• If an arc is used, either it is the last arc or another arc follows it.$$\ell_{a}+\sum_{b\in A}y_{ab}=u_{a}\quad\forall a\in A. (3)$$
• If an arc $b$ follows arc $a$, the sequence number of arc $b$ must be one higher than the sequence number of arc $a.$ $$z_{a}-z_{b}+\left(M+1\right)y_{ab}\le M\quad\forall a,b\in A,a\neq b.$$

Over on OR Stack Exchange, Rob Pratt correctly pointed out that constraint (3) implies constraints (1) and (2). I've left them in the Java code anyway. The CPLEX presolver removes them automatically.

#### Finding all solutions

To find all solutions, one possible approach is to solve whatever MIP model you choose, then add a "no-good" constraint that eliminates the solution just found (and only that one) and solve again, until eventually the aggregation of "no-good" constraints makes the model infeasible. What I did instead was to use the "populate" command in CPLEX, which accumulates a pool of solutions. Besides a time limit, I used two non-default parameter settings: I cranked up the solution pool capacity (the maximum number of solutions to find) to something high enough to let it find all solutions; and I set the solution pool intensity to its highest value (4), which tells CPLEX to aggressively seek out all feasible solutions.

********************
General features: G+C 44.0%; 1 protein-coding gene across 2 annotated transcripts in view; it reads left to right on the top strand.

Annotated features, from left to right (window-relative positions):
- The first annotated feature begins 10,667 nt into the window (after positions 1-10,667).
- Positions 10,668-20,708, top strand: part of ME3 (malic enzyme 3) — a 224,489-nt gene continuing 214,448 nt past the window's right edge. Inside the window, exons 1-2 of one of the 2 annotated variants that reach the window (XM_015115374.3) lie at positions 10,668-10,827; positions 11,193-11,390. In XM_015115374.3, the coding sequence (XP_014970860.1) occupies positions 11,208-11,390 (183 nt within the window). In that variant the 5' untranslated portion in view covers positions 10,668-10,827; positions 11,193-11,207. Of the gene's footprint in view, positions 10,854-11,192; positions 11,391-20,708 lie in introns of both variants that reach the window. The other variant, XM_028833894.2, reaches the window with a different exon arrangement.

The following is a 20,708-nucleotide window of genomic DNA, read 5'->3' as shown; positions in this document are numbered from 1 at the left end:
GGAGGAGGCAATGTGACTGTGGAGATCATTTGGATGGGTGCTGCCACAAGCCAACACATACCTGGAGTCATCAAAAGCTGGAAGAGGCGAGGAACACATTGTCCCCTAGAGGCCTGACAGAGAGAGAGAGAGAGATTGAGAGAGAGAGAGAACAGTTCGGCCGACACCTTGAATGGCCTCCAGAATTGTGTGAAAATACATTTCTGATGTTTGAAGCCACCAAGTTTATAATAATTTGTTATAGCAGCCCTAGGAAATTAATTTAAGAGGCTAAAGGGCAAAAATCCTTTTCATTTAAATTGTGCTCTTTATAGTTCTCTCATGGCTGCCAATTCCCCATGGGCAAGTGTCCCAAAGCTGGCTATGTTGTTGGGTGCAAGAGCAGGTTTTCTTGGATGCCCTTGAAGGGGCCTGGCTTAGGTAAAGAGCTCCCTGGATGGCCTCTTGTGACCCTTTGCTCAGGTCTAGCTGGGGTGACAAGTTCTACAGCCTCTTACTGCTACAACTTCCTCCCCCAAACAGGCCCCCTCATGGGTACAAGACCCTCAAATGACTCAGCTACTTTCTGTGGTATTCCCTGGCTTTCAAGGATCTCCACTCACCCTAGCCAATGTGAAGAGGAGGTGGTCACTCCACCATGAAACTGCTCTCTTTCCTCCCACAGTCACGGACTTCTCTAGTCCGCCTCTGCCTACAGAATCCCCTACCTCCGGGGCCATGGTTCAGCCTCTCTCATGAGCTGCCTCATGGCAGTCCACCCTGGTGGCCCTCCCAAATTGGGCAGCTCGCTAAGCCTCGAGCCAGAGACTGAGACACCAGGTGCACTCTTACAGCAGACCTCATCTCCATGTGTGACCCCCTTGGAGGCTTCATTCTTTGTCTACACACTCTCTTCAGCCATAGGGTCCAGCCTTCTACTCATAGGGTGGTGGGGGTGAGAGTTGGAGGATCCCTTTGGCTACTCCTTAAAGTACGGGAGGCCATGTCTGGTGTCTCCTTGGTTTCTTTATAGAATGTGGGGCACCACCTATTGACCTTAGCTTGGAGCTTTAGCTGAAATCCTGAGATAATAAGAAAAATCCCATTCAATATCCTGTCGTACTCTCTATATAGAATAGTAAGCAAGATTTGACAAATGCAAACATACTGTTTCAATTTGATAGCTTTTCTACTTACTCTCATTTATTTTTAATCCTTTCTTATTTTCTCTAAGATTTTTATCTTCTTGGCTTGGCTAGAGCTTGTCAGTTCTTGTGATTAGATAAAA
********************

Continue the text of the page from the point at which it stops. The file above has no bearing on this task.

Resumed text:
### Brute force approach

The brute force approach is remarkably straightforward. We will use a queue of (incomplete) paths that I will call the "to-do list". Start by creating a length one path for each arc with tail $s$ and add them to the to-do list. We now proceed in a loop until the to-do list is empty. At each iteration, we pull a path $P$ off the to-do list, identify the arcs whose tails match the head of the last arc in $P$, remove any arcs already on $P$, and for each surviving arc $a$ create a new path $P'$ by extending $P$ with $a$. If the head of arc $a$ is $t$, $P'$ is a new $s-t$ path, which we record. Either way, if $P'$ has length less than $M$, we add it to the to-do list, and eventually try to extend it further.

### Do they work?

Would I be posting this if they didn't. :-) I tested both methods on the digraph from Erwin's post, which has 10 nodes and 22 arcs (with two self-loops). The source and sink are nodes 1 and 10 respectively. With $M=3$ there are four paths (which both methods find), and with $M=4$ there are nine paths (which both methods find). In both cases, brute force took about 1 ms. on my PC (using non-optimized Java code with a single thread). CPLEX times were rather stochastic, but I think it fair to say that building the models took around 55+ ms. and solving them typically took 20 ms. or more.
When I set a maximum length ($M$) of 10, things got interesting. The brute force approach found 268 paths (in about 6 ms), while CPLEX found only 33. Neither time limit nor pool size were a factor, so I assume that this is just a limitation of the aggressive setting for pool intensity. That means that to find all possible solutions using CPLEX, the solve / add constraint / solve again approach would be necessary.